"Enough，" cried Tzu-hsing， "of right and enough of evil； we've been doing nothing but settling other people's accounts； come now， have another glass， and you'll be the better for it！"
"While bent upon talking，" Yue-ts'un explained， "I've had more glasses than is good for me."
"Speaking of irrelevant matters about other people，" Tzu-hsing rejoined complacently， "is quite the thing to help us swallow our wine； so come now； what harm will happen， if we do have a few glasses more." different vibrators
Yue-ts'un thereupon looked out of the window. viberaters
"the day is also far advanced，" he remarked， "and if we don't take care， the gates will be closing； let us leisurely enter the city， and as we go along， there will be nothing to prevent us from continuing our chat."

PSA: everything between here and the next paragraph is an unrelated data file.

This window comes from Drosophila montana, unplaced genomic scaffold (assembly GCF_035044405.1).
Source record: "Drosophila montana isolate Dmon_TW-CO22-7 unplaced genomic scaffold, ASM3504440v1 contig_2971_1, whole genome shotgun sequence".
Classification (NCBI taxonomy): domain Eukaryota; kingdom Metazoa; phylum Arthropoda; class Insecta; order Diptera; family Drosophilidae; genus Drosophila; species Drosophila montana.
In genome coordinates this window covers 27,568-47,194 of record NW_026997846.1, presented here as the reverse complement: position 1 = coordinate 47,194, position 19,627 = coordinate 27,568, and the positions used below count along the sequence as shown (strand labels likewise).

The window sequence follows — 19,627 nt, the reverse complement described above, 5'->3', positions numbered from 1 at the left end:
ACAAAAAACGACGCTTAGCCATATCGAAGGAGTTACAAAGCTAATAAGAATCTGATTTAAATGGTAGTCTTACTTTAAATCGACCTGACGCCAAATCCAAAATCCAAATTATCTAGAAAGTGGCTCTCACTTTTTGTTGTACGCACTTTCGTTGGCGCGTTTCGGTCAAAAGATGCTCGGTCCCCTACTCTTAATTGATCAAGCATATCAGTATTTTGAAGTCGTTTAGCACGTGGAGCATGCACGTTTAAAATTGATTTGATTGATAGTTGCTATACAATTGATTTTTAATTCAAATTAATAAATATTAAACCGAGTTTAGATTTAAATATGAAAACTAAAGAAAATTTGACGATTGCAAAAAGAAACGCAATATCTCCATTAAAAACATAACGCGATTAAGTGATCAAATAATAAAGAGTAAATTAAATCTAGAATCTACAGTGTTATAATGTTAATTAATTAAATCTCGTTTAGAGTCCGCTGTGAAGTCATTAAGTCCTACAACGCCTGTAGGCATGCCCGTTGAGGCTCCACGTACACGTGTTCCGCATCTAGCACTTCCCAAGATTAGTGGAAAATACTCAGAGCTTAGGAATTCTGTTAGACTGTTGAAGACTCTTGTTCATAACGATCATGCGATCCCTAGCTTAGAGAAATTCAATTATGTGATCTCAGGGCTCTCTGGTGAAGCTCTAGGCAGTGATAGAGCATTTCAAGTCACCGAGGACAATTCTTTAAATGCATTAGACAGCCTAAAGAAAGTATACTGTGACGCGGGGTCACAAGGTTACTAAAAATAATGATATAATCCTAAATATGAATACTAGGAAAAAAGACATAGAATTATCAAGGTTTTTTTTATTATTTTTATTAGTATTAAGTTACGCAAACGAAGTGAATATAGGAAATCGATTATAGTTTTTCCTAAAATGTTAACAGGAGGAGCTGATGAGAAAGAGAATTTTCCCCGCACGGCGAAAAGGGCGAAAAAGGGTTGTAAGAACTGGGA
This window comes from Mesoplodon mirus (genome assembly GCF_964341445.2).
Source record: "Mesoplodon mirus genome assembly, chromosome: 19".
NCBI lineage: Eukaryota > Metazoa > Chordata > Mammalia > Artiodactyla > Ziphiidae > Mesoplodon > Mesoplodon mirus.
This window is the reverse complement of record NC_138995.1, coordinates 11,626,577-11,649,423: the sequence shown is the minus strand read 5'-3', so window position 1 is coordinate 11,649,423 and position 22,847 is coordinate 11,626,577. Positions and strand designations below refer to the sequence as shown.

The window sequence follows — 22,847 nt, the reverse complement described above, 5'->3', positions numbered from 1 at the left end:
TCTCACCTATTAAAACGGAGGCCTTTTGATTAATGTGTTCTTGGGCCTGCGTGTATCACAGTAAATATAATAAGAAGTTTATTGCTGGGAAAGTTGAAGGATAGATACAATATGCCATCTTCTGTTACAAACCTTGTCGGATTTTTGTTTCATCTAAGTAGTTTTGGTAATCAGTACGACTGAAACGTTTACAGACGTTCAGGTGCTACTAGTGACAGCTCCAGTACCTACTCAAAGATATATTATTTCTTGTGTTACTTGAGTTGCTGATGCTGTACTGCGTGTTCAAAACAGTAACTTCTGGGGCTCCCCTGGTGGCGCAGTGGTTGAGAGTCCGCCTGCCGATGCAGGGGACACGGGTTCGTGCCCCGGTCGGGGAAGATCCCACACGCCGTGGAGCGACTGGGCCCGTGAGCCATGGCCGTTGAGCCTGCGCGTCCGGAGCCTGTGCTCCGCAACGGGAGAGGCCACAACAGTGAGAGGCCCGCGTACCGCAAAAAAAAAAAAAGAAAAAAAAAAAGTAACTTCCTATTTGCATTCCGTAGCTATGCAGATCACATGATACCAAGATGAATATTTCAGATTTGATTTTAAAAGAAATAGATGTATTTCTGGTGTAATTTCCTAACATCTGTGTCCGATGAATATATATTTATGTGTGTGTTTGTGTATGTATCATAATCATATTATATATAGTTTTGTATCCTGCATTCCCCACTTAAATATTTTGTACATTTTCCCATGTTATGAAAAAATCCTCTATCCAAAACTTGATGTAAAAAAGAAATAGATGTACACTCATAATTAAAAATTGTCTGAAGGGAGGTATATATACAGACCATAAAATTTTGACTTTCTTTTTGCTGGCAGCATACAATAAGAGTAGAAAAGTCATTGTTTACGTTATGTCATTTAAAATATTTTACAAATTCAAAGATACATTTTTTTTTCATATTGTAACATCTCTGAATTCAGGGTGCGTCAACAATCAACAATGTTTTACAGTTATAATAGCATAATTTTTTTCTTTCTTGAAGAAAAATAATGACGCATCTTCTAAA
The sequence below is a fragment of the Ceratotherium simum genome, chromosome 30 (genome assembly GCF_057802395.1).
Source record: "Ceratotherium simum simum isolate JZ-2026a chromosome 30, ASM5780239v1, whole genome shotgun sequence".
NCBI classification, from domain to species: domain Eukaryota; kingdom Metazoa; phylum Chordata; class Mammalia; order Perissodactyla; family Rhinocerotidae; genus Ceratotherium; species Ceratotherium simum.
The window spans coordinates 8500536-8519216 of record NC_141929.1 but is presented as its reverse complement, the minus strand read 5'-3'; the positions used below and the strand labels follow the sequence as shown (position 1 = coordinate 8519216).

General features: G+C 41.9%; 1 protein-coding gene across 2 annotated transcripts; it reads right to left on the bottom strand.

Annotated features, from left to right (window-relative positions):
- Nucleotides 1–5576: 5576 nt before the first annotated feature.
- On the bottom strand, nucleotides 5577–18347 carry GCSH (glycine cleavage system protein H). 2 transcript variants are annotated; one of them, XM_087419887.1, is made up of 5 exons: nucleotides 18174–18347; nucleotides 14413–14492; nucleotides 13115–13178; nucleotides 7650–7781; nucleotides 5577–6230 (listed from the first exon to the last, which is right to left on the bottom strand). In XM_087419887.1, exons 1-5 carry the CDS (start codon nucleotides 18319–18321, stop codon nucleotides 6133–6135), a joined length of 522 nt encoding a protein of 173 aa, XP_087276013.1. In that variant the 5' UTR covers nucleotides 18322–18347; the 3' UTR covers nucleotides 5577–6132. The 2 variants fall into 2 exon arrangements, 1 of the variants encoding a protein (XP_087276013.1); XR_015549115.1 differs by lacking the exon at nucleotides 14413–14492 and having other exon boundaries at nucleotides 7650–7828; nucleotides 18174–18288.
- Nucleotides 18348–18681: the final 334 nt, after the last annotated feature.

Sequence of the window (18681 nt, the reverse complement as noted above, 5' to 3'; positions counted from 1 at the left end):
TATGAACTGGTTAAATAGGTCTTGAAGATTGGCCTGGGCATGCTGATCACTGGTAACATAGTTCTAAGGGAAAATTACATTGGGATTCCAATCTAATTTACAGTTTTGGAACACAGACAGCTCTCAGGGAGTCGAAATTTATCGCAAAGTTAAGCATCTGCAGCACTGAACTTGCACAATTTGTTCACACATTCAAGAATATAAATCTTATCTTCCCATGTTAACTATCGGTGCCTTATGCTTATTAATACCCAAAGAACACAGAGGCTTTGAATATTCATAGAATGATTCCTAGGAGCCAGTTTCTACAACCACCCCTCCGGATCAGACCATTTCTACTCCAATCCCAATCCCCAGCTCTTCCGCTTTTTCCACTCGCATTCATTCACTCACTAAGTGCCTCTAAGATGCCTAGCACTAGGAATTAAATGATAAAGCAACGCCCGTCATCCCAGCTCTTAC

Forthwith the two friends rose from their seats， settled and paid their wine bill， and were just going， when they unexpectedly heard some one from behind say with a loud voice：
"Accept my congratulations， Brother Yue-ts'un； I've now come， with the express purpose of giving you the welcome news！"
Yue-ts'un lost no time in turning his head round to look at the speaker. But reader， if you wish to learn who the man was， listen to the details given in the following chapter.
Lin Ju-hai appeals to his brother-in-law， Chia Cheng， recommending Yue-ts'un， his daughter's tutor， to his consideration. Dowager lady Chia sends to fetch her granddaughter， out of commiseration for her being a motherless child.
But to proceed with our narrative.